Immune checkpoint inhibitors in lung cancer: current status and future directions
Review Article

Immune checkpoint inhibitors in lung cancer: current status and future directions

Yun Fan, Weimin Mao

Department of Cancer Medicine (Thoracic), Zhejiang Cancer Hospital, Key Laboratory Diagnosis and Treatment Technology on Thoracic Oncology (Esophagus, Lung), Hangzhou 310022, China

Contributions: (I) Conception and design: W Mao; (II) Administrative support: Y Fan; (III) Provision of study materials or patients: Y Fan; (IV) Collection and assembly of data: Y Fan; (V) Data analysis and interpretation: All authors; (VI) Manuscript writing: All authors; (VII) Final approval of manuscript: All authors.

Correspondence to: Yun Fan. Department of Cancer Medicine (Thoracic), Zhejiang Cancer Hospital, Key Laboratory Diagnosis and Treatment Technology on Thoracic Oncology (Esophagus, Lung), 38#Guangji Road, Banshanqiao, Hangzhou 310022, China. Email: fanyun@zjcc.org.cn.

Abstract: Recently, the immune checkpoint inhibitors that target programmed death 1 (PD-1)/programmed death ligand 1 (PD-L1) have made a breakthrough in treating advanced non-small cell lung cancer (NSCLC) with the efficacy of approximately 20%; among which, nivolumab has acquired treatment indications in lung squamous cell carcinoma. The inhibitors targeting cytotoxic T lymphocyte associated antigen 4 (CTLA-4) are also undergoing clinical trials. Researches on immune checkpoint inhibitors have been rapidly implemented in a variety of different types of lung cancer, such as small cell lung cancer (SCLC) and locally advanced NSCLC, and these inhibitors began to be applied in combination with some established treatments, including chemotherapy, targeting therapy and radiotherapy. Undoubtedly, the immune checkpoint inhibitors have become a hot spot in the research and treatment of lung cancer. However, many problems wait to be solved, such as searching for ideal biomarkers, constituting the best criteria for curative effect evaluation, exploring different combination treatment models, and clearly understanding the mechanisms of primary or secondary drug resistance. Along with these problems to be successfully solved, the immune checkpoint inhibitors will have more broad applications in lung cancer therapy.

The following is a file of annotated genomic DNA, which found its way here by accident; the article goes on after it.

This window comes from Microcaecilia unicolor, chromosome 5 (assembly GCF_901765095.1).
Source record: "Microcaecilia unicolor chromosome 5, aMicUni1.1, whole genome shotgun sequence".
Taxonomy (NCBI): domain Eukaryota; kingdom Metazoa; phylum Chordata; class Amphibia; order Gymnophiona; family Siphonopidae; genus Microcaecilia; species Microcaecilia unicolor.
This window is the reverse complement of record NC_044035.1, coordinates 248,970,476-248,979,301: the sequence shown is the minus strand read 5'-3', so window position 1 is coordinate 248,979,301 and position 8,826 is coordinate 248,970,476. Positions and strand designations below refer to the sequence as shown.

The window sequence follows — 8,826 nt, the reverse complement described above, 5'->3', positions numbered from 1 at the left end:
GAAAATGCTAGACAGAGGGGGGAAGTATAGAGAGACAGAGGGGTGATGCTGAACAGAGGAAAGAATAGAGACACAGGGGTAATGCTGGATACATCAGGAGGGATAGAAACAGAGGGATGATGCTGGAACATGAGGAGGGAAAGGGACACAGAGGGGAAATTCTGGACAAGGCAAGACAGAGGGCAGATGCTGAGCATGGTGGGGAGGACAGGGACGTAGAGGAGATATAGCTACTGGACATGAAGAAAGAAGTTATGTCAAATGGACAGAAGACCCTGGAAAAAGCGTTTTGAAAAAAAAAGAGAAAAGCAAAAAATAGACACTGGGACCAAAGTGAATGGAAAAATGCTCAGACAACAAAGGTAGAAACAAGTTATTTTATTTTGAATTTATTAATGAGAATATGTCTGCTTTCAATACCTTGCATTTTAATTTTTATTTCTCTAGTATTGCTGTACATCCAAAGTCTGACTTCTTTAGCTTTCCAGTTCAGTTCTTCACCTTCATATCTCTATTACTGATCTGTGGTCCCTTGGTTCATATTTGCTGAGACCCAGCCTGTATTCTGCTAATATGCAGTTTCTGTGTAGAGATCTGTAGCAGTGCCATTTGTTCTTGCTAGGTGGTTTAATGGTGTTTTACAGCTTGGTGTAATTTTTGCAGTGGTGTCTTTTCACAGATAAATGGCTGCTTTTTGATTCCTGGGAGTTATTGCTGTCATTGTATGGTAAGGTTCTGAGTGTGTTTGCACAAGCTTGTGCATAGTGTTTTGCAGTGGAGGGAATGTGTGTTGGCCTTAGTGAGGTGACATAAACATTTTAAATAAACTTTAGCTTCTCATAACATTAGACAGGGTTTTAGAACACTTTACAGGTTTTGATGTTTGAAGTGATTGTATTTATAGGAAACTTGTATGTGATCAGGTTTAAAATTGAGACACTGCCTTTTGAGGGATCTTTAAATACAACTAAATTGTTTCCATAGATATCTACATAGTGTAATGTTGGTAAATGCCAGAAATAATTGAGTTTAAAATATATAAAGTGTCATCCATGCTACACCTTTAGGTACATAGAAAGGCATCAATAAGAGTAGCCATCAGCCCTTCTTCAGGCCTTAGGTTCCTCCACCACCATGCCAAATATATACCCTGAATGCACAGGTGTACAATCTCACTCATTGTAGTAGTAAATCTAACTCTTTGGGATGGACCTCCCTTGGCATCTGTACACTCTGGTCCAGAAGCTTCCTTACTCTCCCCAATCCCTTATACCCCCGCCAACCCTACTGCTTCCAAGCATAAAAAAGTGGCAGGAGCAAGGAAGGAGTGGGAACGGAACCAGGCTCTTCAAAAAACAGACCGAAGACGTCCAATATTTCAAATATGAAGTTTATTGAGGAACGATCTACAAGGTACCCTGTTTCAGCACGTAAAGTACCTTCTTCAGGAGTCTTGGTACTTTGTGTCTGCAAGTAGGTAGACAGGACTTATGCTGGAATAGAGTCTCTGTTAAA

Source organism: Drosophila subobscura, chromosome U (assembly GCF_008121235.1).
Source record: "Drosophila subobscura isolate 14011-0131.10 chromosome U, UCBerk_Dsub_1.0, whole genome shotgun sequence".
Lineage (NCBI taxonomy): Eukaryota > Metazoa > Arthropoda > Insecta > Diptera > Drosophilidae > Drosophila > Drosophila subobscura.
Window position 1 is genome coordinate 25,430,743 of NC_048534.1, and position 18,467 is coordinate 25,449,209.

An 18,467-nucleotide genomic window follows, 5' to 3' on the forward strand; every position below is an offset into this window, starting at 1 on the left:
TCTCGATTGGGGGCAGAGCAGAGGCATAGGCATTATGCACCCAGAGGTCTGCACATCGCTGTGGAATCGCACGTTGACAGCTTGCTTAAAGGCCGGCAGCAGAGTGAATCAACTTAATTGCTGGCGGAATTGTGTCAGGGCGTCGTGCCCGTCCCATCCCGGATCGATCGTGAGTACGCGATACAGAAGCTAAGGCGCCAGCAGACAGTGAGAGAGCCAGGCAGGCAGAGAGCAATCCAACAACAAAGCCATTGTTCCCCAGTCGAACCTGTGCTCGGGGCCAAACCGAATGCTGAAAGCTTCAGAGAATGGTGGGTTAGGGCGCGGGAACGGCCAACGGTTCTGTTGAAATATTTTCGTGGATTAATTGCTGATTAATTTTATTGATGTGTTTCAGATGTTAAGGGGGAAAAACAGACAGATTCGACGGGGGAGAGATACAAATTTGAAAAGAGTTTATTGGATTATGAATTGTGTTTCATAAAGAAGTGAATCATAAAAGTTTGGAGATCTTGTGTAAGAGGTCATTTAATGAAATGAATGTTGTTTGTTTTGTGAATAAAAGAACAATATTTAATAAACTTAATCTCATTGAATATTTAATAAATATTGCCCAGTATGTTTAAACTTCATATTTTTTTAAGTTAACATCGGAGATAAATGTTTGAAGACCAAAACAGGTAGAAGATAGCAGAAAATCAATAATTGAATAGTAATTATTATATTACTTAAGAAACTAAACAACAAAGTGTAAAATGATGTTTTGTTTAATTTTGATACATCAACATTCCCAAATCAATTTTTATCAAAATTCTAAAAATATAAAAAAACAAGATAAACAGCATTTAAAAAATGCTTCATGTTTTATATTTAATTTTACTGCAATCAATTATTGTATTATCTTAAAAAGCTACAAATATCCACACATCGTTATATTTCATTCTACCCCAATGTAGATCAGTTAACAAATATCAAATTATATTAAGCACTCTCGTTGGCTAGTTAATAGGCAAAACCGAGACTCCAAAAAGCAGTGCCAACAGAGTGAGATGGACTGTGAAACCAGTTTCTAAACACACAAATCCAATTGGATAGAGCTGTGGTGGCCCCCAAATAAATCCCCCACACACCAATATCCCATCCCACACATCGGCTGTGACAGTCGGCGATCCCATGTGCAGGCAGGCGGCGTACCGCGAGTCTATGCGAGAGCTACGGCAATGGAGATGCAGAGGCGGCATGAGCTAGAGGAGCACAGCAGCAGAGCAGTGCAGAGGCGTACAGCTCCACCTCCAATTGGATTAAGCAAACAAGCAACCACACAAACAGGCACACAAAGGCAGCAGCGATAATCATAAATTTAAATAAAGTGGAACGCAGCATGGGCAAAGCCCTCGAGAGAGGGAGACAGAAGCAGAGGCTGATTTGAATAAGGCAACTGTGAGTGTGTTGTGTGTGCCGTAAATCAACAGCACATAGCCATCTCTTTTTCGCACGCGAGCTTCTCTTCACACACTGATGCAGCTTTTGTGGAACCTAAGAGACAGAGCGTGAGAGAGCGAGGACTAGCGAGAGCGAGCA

Keywords: Immune checkpoint inhibitors; lung cancer; efficacy; toxicity


Submitted Jun 20, 2016. Accepted for publication Dec 28, 2016.

doi: 10.21037/cco.2017.02.05


Lung cancer is a malignant tumor with the highest morbidity and mortality in China. According to the National Cancer Center registration report, the incidence and mortality rates of lung cancer in 2011 were 48.3/10 million and 39.3/10 million, respectively (1). With the discovery of driver genes and the application of targeting drugs, patients with advanced lung adenocarcinoma have acquired a significantly prolonged survival time in recent one decade (2,3). However, advances in treating lung squamous carcinoma are still inadequate, the overall 5 years survival rate of patients diagnosed with non-small cell lung cancer (NSCLC) is around 17% (4), and the development of new treatments is in urgent need.